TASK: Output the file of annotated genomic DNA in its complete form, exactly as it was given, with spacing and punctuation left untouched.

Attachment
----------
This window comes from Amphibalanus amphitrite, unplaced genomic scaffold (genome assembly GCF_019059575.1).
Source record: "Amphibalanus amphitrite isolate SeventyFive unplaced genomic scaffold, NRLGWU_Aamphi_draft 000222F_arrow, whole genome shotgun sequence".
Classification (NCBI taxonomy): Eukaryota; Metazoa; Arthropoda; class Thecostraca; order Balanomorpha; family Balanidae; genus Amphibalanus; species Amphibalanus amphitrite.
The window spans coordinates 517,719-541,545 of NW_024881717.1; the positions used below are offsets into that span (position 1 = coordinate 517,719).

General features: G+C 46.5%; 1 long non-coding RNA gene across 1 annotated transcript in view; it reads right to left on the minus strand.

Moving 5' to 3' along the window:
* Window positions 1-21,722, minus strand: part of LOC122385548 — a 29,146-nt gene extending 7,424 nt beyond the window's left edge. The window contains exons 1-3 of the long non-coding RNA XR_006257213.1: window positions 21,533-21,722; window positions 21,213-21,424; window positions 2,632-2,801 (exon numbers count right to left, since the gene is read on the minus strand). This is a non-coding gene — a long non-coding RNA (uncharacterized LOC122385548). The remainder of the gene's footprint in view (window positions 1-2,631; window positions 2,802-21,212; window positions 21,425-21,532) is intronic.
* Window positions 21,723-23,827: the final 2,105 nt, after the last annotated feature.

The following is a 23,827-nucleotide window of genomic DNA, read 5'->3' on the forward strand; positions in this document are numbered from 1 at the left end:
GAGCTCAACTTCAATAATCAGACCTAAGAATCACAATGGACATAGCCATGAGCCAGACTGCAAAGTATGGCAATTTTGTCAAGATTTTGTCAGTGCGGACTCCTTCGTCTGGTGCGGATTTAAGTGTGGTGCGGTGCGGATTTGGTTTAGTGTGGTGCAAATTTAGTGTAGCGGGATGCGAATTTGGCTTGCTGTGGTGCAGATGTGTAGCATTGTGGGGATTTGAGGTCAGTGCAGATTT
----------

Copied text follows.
This window comes from Amphibalanus amphitrite, unplaced genomic scaffold (genome assembly GCF_019059575.1).
Source record: "Amphibalanus amphitrite isolate SeventyFive unplaced genomic scaffold, NRLGWU_Aamphi_draft 000222F_arrow, whole genome shotgun sequence".
Classification (NCBI taxonomy): Eukaryota; Metazoa; Arthropoda; class Thecostraca; order Balanomorpha; family Balanidae; genus Amphibalanus; species Amphibalanus amphitrite.
The window spans coordinates 517,719-541,545 of NW_024881717.1; the positions used below are offsets into that span (position 1 = coordinate 517,719).

General features: G+C 46.5%; 1 long non-coding RNA gene across 1 annotated transcript in view; it reads right to left on the minus strand.

Moving 5' to 3' along the window:
* Window positions 1-21,722, minus strand: part of LOC122385548 — a 29,146-nt gene extending 7,424 nt beyond the window's left edge. The window contains exons 1-3 of the long non-coding RNA XR_006257213.1: window positions 21,533-21,722; window positions 21,213-21,424; window positions 2,632-2,801 (exon numbers count right to left, since the gene is read on the minus strand). This is a non-coding gene — a long non-coding RNA (uncharacterized LOC122385548). The remainder of the gene's footprint in view (window positions 1-2,631; window positions 2,802-21,212; window positions 21,425-21,532) is intronic.
* Window positions 21,723-23,827: the final 2,105 nt, after the last annotated feature.

The following is a 23,827-nucleotide window of genomic DNA, read 5'->3' on the forward strand; positions in this document are numbered from 1 at the left end:
GAGCTCAACTTCAATAATCAGACCTAAGAATCACAATGGACATAGCCATGAGCCAGACTGCAAAGTATGGCAATTTTGTCAAGATTTTGTCAGTGCGGACTCCTTCGTCTGGTGCGGATTTAAGTGTGGTGCGGTGCGGATTTGGTTTAGTGTGGTGCAAATTTAGTGTAGCGGGATGCGAATTTGGCTTGCTGTGGTGCAGATGTGTAGCATTGTGGGGATTTGAGGTCAGTGCAGATTT